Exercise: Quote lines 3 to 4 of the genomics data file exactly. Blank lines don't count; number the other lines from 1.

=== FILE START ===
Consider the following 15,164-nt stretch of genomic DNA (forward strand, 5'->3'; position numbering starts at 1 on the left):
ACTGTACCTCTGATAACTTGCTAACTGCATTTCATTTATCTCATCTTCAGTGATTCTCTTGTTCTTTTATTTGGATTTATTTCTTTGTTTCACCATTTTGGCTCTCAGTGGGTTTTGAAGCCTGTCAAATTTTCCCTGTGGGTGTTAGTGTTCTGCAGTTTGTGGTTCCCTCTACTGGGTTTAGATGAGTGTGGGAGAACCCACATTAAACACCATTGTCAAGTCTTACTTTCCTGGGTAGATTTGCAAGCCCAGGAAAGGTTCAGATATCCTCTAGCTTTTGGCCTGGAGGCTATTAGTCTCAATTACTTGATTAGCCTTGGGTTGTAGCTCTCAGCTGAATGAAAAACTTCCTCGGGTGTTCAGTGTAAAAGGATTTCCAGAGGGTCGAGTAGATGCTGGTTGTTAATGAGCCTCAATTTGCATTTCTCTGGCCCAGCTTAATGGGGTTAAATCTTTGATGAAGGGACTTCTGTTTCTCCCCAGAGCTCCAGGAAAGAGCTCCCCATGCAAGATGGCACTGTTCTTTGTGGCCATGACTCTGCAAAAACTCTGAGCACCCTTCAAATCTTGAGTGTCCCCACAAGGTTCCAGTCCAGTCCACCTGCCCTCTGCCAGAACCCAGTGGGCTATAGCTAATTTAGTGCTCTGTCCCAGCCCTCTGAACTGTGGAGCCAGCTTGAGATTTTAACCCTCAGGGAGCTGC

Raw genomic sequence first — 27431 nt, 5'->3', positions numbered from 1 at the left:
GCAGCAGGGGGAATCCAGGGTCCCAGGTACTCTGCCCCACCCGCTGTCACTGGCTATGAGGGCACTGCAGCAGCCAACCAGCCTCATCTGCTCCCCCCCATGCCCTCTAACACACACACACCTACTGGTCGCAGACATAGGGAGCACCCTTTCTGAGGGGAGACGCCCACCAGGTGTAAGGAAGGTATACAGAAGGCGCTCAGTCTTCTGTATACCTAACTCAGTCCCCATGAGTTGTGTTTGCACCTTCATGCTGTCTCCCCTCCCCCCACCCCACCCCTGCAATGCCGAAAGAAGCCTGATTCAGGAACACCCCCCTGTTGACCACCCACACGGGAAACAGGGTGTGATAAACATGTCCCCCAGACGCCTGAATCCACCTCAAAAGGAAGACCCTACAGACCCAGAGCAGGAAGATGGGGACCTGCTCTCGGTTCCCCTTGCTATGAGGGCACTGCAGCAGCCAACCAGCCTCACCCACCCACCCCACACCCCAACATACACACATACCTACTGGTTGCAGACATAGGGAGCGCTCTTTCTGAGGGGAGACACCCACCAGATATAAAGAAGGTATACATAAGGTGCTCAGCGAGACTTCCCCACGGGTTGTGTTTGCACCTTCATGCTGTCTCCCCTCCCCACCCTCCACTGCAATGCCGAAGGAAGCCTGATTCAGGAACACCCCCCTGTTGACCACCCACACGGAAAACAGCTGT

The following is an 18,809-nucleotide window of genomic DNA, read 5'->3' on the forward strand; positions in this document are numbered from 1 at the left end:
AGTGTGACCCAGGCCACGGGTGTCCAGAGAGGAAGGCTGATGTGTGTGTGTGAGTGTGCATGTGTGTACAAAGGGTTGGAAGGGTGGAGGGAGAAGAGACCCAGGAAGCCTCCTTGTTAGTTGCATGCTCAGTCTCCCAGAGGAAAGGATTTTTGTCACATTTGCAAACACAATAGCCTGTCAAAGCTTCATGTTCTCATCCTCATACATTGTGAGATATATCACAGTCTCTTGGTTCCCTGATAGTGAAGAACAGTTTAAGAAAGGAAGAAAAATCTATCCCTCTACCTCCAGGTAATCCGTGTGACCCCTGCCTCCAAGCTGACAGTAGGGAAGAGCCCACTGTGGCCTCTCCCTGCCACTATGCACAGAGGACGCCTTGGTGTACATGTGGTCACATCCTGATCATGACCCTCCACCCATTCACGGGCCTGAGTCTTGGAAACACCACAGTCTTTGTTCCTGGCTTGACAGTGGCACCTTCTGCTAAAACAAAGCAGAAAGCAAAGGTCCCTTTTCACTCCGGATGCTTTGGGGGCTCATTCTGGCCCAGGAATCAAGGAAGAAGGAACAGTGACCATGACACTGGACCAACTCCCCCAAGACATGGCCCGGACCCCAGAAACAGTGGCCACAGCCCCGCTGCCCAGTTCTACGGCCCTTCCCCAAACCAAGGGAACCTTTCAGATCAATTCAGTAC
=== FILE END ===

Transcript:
Raw genomic sequence first — 27431 nt, 5'->3', positions numbered from 1 at the left:
GCAGCAGGGGGAATCCAGGGTCCCAGGTACTCTGCCCCACCCGCTGTCACTGGCTATGAGGGCACTGCAGCAGCCAACCAGCCTCATCTGCTCCCCCCCATGCCCTCTAACACACACACACCTACTGGTCGCAGACATAGGGAGCACCCTTTCTGAGGGGAGACGCCCACCAGGTGTAAGGAAGGTATACAGAAGGCGCTCAGTCTTCTGTATACCTAACTCAGTCCCCATGAGTTGTGTTTGCACCTTCATGCTGTCTCCCCTCCCCCCACCCCACCCCTGCAATGCCGAAAGAAGCCTGATTCAGGAACACCCCCCTGTTGACCACCCACACGGGAAACAGGGTGTGATAAACATGTCCCCCAGACGCCTGAATCCACCTCAAAAGGAAGACCCTACAGACCCAGAGCAGGAAGATGGGGACCTGCTCTCGGTTCCCCTTGCTATGAGGGCACTGCAGCAGCCAACCAGCCTCACCCACCCACCCCACACCCCAACATACACACATACCTACTGGTTGCAGACATAGGGAGCGCTCTTTCTGAGGGGAGACACCCACCAGATATAAAGAAGGTATACATAAGGTGCTCAGCGAGACTTCCCCACGGGTTGTGTTTGCACCTTCATGCTGTCTCCCCTCCCCACCCTCCACTGCAATGCCGAAGGAAGCCTGATTCAGGAACACCCCCCTGTTGACCACCCACACGGAAAACAGCTGT